Clin Chem Lab Med. 2008;46(9):1275-80.
Otten CM, Kok L, Witteman BJ, Baumgarten R, Kampman E, Moons KG, de Wit NJ.
Division of Human Nutrition, Wageningen University, Wageningen, The Netherlands.
BACKGROUND: Ruling out somatic bowel disease, such as inflammatory bowel disease (IBD), is an important goal in the management of abdominal complaints. Endoscopy is commonly used but is invasive and expensive. Mucosal inflammation in IBD can be detected through fecal biomarkers, though the present enzyme-linked immunoabsorbent assay (ELISA) tests require laboratory facilities. We validated the diagnostic performance of two new fecal rapid tests (FRTs) for the detection of calprotectin and lactoferrin and assessed their potential to differentiate IBD from irritable bowel syndrome (IBS). METHODS: The calprotectin and lactoferrin FRTs and ELISA tests were performed on the fecal samples of 114 patients referred for endoscopy, 80% of whom had IBS and 20% IBD, and validated against the endoscopic diagnosis. RESULTS: The sensitivity and negative predictive value of the calprotectin FRT were both 100%, whereas they were 78% and 95%, respectively, for the lactoferrin FRT. The specificity and positive predictive value were slightly higher for the lactoferrin FRT. Both FRTs had similar diagnostic accuracy as the corresponding ELISA tests. CONCLUSIONS: The calprotectin and lactoferrin rapid tests are as good as the ELISA tests in detecting colonic inflammation. Given their simple use, FRTs can support the non-invasive exclusion of IBD, notably in primary care.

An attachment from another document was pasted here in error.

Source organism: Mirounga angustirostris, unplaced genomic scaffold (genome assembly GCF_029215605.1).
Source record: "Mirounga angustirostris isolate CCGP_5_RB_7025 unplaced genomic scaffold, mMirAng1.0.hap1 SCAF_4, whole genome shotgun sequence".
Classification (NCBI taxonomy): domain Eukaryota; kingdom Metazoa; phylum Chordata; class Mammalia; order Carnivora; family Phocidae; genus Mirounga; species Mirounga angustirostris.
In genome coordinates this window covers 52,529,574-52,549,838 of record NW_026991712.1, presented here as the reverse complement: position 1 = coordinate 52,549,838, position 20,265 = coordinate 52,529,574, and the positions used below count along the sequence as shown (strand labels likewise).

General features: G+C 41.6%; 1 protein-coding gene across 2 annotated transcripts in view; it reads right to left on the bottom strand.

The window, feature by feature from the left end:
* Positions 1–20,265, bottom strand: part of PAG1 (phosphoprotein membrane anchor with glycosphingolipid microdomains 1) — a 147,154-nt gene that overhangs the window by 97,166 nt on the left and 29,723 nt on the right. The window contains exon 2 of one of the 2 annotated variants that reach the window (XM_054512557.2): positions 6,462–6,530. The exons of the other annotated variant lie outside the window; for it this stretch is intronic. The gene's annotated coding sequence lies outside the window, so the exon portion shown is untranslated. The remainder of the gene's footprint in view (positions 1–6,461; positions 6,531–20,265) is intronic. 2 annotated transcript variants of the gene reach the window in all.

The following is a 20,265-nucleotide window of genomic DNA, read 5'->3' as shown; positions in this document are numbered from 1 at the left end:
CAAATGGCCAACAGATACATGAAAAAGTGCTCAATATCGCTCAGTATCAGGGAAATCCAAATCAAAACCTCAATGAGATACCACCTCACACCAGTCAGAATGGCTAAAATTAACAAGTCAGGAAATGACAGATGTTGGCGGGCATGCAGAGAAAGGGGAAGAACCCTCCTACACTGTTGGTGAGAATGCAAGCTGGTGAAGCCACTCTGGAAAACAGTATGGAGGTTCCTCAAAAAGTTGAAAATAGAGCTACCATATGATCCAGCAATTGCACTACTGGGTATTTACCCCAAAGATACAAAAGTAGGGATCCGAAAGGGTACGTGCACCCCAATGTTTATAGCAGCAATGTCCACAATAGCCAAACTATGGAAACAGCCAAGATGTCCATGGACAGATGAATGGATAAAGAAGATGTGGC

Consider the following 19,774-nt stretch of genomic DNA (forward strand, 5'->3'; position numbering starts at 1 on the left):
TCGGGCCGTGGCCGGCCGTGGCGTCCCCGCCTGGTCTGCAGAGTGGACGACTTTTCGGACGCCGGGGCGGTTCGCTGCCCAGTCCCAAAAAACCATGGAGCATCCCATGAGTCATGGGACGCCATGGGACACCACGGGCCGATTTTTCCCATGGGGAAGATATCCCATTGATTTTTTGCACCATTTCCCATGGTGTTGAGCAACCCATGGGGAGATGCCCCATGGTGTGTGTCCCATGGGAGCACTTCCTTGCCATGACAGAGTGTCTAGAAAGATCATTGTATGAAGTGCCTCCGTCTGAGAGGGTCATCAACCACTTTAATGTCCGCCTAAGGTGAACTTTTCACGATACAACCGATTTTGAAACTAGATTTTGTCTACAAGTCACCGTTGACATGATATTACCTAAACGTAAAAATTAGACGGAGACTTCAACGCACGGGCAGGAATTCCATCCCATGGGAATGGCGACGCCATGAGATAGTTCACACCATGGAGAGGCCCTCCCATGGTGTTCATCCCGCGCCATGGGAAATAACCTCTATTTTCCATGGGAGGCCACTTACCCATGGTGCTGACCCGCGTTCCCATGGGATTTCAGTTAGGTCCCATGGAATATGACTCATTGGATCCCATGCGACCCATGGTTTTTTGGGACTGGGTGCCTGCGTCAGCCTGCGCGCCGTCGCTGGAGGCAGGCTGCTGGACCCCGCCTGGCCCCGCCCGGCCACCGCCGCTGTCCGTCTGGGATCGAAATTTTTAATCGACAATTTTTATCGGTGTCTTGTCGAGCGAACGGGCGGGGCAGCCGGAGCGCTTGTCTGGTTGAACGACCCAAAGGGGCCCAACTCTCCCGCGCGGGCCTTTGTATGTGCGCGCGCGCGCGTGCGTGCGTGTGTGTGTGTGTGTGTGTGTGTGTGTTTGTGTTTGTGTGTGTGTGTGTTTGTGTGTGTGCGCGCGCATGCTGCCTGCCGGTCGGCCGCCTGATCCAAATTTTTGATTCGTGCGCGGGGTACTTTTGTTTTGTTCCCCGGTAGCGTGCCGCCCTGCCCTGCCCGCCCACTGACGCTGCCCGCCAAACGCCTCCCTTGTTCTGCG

Silberer H, Küppers B, Mickisch O, Baniewicz W, Drescher M, Traber L, Kempf A, Schmidt-Gayk H.
University of Heidelberg, Germany.
The aim of this prospective study was to compare five different leukocyte proteins in feces of patients with chronic inflammatory bowel disease (IBD), irritable bowel syndrome (IBS) and healthy persons who underwent prophylactic colonoscopy. METHODS: The leukocyte proteins calprotectin, lactoferrin, lysozyme, myeloperoxidase, and PMN-elastase were determined with immunoassays in fecal samples of three consecutive feces (e.g. three days) in 40 healthy persons, 39 patients with chronic IBD (of these 21 with Crohn's disease and 18 with ulcerative colitis), and 40 patients with IBS. RESULTS: ROC curves calculated for healthy persons and patients with IBD yielded the following areas under the curves (AUCs): PMN-elastase 0.916, calprotectin 0.872, myeloperoxidase 0.750, lysozyme 0.726, and lactoferrin 0.693. The AUCs of PMN-elastase and calprotectin were not significantly different (p = 0.327), whereas PMN-elastase or calprotectin vs. the other proteins were significantly different (p < 0.001). PMN-elastase and calprotectin correlated with the endoscopically classified severity of inflammation. All fecal leukocyte markers in IBS were found in the range of the healthy persons. Data on storage stability of leukocyte proteins in fecal supernatants are given. CONCLUSION: Fecal PMN-elastase and calprotectin support the differentiation of chronic IBD from IBS and correlate with the severity of inflammation.
These are simple stool test that can help differentiate between IBS and IBD conditions.
a lot of people with IBS also have hemmies. With blood its in part the color. IF its dark red in the stools as oppose to bright red, but bleeding should also be checked out.
In IBD there is over inflammation that can be seen with the tests. There also can be malabsorbtion on nutrients, weight loss, bleeding and red flags for an IBS diagnoses.
Diagnostic Testing in Irritable Bowel Syndrome: Theory vs. Reality
Diagnosis of IBS
Warning signs and symptoms are not typical of IBS. The doctor may want to run extra tests if you have any of the following:
Hope some of this info helps.
You also might want to get a second opinion perhaps.